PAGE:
Washington Editor

Shares in OSI Pharmaceuticals Inc. fell to a 52-week low, $30.74, in advance of an FDA panel hearing on Tarceva (erlotinib) as the agency released a briefing document questioning the product's benefit for pancreatic cancer patients in light of its risks.

The FDA's investigators criticized data on which the drug's supplemental new drug application is based; Tarceva was approved about a year ago for non-small-cell lung cancer. Today, the agency's Oncologic Drugs Advisory Committee is scheduled to evaluate the latest application, which seeks approval for 100 mg of Tarceva plus gemcitabine as a first-line treatment in patients with locally advanced, unresectable or metastatic pancreatic cancer.

OSI's shares (NASDAQ:OSIP) were down $1.56 on volume that was more than three times its average. The stock's 52-week high reached $74.95 in December.

The FDA said that though some analyses of the single study submitted for approval showed statistically significant differences between the Tarceva/gemcitabine and placebo/gemcitabine arms, "no clinically meaningful differences in response rate, duration of response, [progression-free survival] or overall survival were observed." The agency's investigators noted that "the very small increase" in median overall survival (12.8 days) and median progression-free survival (11 days) raises a question of whether "the difference is clinically important."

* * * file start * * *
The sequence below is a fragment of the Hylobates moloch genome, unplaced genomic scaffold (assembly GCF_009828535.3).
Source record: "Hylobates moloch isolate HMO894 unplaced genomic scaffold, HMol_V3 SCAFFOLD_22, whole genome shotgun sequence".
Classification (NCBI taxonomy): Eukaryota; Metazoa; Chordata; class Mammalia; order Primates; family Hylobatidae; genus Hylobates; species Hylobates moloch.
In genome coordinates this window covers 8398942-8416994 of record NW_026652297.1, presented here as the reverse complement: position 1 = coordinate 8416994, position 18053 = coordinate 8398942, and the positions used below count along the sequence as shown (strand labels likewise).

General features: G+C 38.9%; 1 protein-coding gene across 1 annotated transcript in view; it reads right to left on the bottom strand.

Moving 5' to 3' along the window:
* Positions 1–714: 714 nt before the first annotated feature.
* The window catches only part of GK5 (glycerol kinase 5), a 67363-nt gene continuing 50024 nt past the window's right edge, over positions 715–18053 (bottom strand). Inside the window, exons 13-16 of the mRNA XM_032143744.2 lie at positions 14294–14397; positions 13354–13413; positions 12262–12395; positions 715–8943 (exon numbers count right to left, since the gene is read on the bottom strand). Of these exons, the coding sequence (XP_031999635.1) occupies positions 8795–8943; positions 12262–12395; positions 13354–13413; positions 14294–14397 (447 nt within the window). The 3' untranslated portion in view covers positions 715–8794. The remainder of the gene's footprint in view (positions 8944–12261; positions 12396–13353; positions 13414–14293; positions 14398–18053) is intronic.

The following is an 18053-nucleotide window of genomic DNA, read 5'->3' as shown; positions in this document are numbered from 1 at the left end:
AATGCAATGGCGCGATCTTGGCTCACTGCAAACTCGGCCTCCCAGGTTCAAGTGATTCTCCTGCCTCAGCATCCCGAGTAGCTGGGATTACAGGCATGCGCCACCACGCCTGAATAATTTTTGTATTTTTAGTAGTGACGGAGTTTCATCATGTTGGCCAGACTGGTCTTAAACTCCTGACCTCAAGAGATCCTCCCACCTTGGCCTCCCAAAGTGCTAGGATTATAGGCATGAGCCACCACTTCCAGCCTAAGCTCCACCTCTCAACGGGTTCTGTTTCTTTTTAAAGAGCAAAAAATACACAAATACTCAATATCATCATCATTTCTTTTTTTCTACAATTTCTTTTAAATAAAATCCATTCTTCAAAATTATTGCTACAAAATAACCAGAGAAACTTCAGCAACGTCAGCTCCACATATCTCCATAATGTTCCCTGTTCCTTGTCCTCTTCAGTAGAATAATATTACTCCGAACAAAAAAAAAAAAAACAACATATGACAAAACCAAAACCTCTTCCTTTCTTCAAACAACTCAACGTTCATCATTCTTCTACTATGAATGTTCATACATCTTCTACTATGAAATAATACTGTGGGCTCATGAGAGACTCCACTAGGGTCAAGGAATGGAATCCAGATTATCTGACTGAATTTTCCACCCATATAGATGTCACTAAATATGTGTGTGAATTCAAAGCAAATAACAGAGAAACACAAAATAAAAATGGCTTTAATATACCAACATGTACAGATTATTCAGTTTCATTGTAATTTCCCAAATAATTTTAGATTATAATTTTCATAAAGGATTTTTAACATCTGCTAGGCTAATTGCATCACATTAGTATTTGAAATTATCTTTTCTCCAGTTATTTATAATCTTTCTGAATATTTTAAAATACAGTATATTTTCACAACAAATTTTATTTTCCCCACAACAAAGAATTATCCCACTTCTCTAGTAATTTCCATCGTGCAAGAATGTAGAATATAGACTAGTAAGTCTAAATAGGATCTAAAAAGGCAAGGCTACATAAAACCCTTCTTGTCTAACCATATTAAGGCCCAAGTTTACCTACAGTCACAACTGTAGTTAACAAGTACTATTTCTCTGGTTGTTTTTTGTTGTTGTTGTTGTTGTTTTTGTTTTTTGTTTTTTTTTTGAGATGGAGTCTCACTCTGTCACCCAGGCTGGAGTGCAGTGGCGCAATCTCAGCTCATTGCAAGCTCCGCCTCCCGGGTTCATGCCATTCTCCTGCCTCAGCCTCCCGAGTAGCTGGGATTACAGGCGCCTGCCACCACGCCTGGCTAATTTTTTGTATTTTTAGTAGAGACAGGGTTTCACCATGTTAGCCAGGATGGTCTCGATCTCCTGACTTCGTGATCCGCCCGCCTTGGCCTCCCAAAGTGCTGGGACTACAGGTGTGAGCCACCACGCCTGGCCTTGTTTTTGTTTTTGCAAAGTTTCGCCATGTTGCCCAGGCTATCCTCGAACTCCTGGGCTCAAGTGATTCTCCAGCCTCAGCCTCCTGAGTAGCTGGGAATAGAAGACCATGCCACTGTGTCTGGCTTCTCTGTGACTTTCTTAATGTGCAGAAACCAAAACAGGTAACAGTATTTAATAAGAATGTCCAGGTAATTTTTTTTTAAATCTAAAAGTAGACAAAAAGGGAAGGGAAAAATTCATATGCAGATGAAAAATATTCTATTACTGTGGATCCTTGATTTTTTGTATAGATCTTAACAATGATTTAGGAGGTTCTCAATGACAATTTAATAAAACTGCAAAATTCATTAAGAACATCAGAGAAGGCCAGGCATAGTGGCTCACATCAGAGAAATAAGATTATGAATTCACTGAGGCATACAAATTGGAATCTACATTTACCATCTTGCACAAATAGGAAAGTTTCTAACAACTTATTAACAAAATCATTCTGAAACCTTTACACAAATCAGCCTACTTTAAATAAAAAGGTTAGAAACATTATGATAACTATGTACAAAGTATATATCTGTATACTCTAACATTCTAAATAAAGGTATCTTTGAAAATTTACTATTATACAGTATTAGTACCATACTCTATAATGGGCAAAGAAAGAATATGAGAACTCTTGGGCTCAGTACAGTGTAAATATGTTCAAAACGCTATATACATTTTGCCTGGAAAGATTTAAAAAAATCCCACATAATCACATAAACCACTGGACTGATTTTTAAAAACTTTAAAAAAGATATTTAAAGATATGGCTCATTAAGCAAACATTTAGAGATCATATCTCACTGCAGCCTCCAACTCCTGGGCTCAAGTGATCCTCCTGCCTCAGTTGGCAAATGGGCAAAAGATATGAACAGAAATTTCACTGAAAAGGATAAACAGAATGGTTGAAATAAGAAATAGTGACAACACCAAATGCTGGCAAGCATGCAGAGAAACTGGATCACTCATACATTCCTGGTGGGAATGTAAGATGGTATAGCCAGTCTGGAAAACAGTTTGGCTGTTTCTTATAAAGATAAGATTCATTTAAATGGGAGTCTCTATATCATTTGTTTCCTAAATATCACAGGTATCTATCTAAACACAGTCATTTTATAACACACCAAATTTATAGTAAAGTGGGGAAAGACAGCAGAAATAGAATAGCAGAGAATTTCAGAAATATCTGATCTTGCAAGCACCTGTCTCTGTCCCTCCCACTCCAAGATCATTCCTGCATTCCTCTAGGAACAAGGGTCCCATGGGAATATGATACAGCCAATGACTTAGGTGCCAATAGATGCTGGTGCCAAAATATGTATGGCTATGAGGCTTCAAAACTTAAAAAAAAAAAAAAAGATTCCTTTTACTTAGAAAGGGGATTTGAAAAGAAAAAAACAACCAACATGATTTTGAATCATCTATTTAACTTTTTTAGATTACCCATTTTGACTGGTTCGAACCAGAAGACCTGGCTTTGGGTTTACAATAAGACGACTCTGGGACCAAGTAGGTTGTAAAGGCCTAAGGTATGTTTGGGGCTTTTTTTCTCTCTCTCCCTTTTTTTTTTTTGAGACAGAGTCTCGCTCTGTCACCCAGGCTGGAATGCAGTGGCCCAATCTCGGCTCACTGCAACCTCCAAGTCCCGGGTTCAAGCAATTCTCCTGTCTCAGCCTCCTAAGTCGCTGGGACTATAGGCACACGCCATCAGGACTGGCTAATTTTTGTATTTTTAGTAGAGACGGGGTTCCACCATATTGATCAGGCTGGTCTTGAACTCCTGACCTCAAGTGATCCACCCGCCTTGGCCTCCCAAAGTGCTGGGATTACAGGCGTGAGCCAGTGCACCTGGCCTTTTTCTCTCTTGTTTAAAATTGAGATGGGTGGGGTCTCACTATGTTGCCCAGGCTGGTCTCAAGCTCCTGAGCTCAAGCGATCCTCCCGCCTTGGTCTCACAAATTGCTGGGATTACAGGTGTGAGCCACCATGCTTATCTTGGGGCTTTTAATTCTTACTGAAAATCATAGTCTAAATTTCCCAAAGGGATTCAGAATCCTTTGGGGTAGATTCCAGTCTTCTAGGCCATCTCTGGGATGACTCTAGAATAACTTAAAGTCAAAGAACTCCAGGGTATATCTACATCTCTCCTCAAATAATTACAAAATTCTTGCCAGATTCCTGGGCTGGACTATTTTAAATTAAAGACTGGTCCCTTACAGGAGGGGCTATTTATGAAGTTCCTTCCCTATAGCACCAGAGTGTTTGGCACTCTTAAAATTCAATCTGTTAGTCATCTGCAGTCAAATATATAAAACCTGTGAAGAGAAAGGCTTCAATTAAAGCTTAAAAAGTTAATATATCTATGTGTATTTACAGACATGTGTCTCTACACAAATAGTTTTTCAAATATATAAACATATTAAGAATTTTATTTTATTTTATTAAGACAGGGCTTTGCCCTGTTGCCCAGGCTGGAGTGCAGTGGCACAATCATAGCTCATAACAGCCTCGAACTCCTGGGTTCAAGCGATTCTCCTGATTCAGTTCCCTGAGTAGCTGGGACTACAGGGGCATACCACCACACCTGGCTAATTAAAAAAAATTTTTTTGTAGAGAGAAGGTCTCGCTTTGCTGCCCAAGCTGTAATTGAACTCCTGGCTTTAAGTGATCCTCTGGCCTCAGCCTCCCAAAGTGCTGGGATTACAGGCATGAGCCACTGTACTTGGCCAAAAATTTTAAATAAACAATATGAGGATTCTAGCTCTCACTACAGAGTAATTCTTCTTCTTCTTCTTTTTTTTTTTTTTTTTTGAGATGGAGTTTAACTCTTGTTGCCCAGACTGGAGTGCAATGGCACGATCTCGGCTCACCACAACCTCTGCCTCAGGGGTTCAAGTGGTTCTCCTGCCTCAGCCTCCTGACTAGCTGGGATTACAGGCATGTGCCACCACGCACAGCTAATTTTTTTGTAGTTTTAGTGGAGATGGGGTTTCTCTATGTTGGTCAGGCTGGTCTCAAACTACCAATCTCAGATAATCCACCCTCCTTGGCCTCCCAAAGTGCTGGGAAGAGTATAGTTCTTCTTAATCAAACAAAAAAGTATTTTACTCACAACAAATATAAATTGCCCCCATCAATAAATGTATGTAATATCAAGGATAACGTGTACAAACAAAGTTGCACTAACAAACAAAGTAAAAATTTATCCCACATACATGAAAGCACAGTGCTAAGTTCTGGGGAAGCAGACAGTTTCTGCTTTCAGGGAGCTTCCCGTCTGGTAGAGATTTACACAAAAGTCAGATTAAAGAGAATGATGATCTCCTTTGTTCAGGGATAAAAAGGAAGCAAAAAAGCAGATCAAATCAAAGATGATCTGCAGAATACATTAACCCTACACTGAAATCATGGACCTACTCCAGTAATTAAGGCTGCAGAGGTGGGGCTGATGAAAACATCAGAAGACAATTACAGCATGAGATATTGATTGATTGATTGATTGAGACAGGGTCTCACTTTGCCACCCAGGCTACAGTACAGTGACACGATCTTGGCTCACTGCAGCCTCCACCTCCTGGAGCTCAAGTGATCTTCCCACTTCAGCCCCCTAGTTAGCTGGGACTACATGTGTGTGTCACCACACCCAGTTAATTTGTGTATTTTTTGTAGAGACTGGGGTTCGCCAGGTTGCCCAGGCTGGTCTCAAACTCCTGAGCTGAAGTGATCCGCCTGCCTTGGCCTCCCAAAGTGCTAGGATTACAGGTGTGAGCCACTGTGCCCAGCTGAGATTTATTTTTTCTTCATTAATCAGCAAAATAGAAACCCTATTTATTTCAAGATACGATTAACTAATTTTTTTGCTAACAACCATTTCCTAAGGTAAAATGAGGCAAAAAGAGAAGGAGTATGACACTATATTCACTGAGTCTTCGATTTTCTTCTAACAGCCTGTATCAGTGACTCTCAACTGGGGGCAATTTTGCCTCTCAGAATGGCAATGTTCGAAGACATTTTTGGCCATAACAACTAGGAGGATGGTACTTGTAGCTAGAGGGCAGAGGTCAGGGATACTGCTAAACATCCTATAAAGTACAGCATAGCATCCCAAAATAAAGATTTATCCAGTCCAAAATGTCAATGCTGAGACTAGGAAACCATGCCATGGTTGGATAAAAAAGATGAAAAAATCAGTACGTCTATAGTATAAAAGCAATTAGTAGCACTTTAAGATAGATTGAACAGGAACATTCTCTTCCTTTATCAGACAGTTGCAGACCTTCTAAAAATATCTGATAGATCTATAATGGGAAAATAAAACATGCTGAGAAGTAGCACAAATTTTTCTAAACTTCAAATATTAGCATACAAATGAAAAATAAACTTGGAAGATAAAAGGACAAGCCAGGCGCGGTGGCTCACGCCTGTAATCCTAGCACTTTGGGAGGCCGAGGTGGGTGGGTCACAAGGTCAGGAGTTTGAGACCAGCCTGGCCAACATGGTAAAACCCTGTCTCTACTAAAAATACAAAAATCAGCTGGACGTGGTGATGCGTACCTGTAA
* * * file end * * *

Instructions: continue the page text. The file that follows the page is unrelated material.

In contrast, Melville, N.Y.-based OSI has presented data that shows a statistically significant, 23.5 percent improvement in overall survival in Tarceva/gemcitabine patients compared to those in the placebo/gemcitabine group. (See BioWorld Today, Sept. 21, 2004.)

Representatives from the company could not be reached for comment, though in its own documents released on the eve of the panel hearing, OSI pointed to sobering statistics about pancreatic cancer: 32,180 new cases will be diagnosed in the U.S. this year, and about 31,800 people will die from it.

Still, the FDA evaluation outlined the agency's doubts about the EGFR inhibitor's use in such a setting. Its investigators found some patients included in the company's analysis ineligible, and also noted that a re-analysis absent those patients would lead to a different result. Such data will be presented at today's meeting.

Also, the agency charged the company with failing to capture the full extent of adverse events because it did not record hospitalizations, and pointed to concerns over side effects that include stroke, cardiac ischemia/infarction, stent occlusion, infections, ILD-like events and gastrointestinal bleeding.

Lastly, the FDA criticized the lack of a second, supportive trial for the Tarceva/gemcitabine combination in pancreatic cancer patients. All such issues led the FDA to conclude that "the benefit with erlotinib/gemcitabine combination in the treatment of advanced or metastatic pancreatic carcinoma may not outweigh the risks associated with this therapy."

The drug's supplemental new drug application was filed at the end of April. It is partnered with South San Francisco-based Genentech Inc., which Monday saw its stock (NYSE:DNA) dip 96 cents to $91.40.

Recently, the company revealed plans to buy Eyetech Pharmaceuticals Inc. in a $935 million deal. (See BioWorld Today, Aug. 23, 2005.)

No Comments